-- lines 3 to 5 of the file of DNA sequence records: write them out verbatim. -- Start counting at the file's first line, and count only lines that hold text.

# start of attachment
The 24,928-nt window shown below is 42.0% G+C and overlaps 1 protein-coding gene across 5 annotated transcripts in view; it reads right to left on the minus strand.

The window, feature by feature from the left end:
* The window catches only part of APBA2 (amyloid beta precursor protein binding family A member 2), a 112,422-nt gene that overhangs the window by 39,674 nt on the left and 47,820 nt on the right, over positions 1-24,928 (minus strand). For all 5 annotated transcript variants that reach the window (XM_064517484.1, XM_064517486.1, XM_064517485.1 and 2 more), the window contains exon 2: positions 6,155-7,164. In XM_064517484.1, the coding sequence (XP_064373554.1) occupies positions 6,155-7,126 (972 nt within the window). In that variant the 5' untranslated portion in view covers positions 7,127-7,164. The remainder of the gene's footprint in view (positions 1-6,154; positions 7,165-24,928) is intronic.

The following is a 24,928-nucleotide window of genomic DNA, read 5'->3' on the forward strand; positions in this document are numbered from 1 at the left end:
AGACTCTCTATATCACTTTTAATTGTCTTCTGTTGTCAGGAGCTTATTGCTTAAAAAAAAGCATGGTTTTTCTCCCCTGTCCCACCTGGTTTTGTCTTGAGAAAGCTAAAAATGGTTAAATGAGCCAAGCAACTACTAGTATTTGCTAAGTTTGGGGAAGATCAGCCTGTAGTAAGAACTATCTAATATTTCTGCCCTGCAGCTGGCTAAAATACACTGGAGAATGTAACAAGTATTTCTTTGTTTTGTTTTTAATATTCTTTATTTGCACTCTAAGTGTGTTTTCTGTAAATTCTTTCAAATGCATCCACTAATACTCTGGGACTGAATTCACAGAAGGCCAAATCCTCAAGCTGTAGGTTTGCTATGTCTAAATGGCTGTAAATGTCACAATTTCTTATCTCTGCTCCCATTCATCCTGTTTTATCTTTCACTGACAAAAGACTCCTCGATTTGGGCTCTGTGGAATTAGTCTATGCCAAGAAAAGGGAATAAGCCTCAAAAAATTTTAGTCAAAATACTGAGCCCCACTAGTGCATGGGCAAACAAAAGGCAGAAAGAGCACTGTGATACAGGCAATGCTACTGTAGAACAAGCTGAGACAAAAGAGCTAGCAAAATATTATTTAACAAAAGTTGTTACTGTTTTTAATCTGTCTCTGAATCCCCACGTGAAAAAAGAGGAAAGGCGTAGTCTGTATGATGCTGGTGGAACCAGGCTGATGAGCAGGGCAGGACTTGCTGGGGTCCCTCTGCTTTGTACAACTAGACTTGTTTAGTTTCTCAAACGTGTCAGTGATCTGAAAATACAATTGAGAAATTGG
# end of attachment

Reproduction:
* The window catches only part of APBA2 (amyloid beta precursor protein binding family A member 2), a 112,422-nt gene that overhangs the window by 39,674 nt on the left and 47,820 nt on the right, over positions 1-24,928 (minus strand). For all 5 annotated transcript variants that reach the window (XM_064517484.1, XM_064517486.1, XM_064517485.1 and 2 more), the window contains exon 2: positions 6,155-7,164. In XM_064517484.1, the coding sequence (XP_064373554.1) occupies positions 6,155-7,126 (972 nt within the window). In that variant the 5' untranslated portion in view covers positions 7,127-7,164. The remainder of the gene's footprint in view (positions 1-6,154; positions 7,165-24,928) is intronic.

The following is a 24,928-nucleotide window of genomic DNA, read 5'->3' on the forward strand; positions in this document are numbered from 1 at the left end:
AGACTCTCTATATCACTTTTAATTGTCTTCTGTTGTCAGGAGCTTATTGCTTAAAAAAAAGCATGGTTTTTCTCCCCTGTCCCACCTGGTTTTGTCTTGAGAAAGCTAAAAATGGTTAAATGAGCCAAGCAACTACTAGTATTTGCTAAGTTTGGGGAAGATCAGCCTGTAGTAAGAACTATCTAATATTTCTGCCCTGCAGCTGGCTAAAATACACTGGAGAATGTAACAAGTATTTCTTTGTTTTGTTTTTAATATTCTTTATTTGCACTCTAAGTGTGTTTTCTGTAAATTCTTTCAAATGCATCCACTAATACTCTGGGACTGAATTCACAGAAGGCCAAATCCTCAAGCTGTAGGTTTGCTATGTCTAAATGGCTGTAAATGTCACAATTTCTTATCTCTGCTCCCATTCATCCTGTTTTATCTTTCACTGACAAAAGACTCCTCGATTTGGGCTCTGTGGAATTAGTCTATGCCAAGAAAAGGGAATAAGCCTCAAAAAATTTTAGTCAAAATACTGAGCCCCACTAGTGCATGGGCAAACAAAAGGCAGAAAGAGCACTGTGATACAGGCAATGCTACTGTAGAACAAGCTGAGACAAAAGAGCTAGCAAAATATTATTTAACAAAAGTTGTTACTGTTTTTAATCTGTCTCTGAATCCCCACGTGAAAAAAGAGGAAAGGCGTAGTCTGTATGATGCTGGTGGAACCAGGCTGATGAGCAGGGCAGGACTTGCTGGGGTCCCTCTGCTTTGTACAACTAGACTTGTTTAGTTTCTCAAACGTGTCAGTGATCTGAAAATACAATTGAGAAATTGG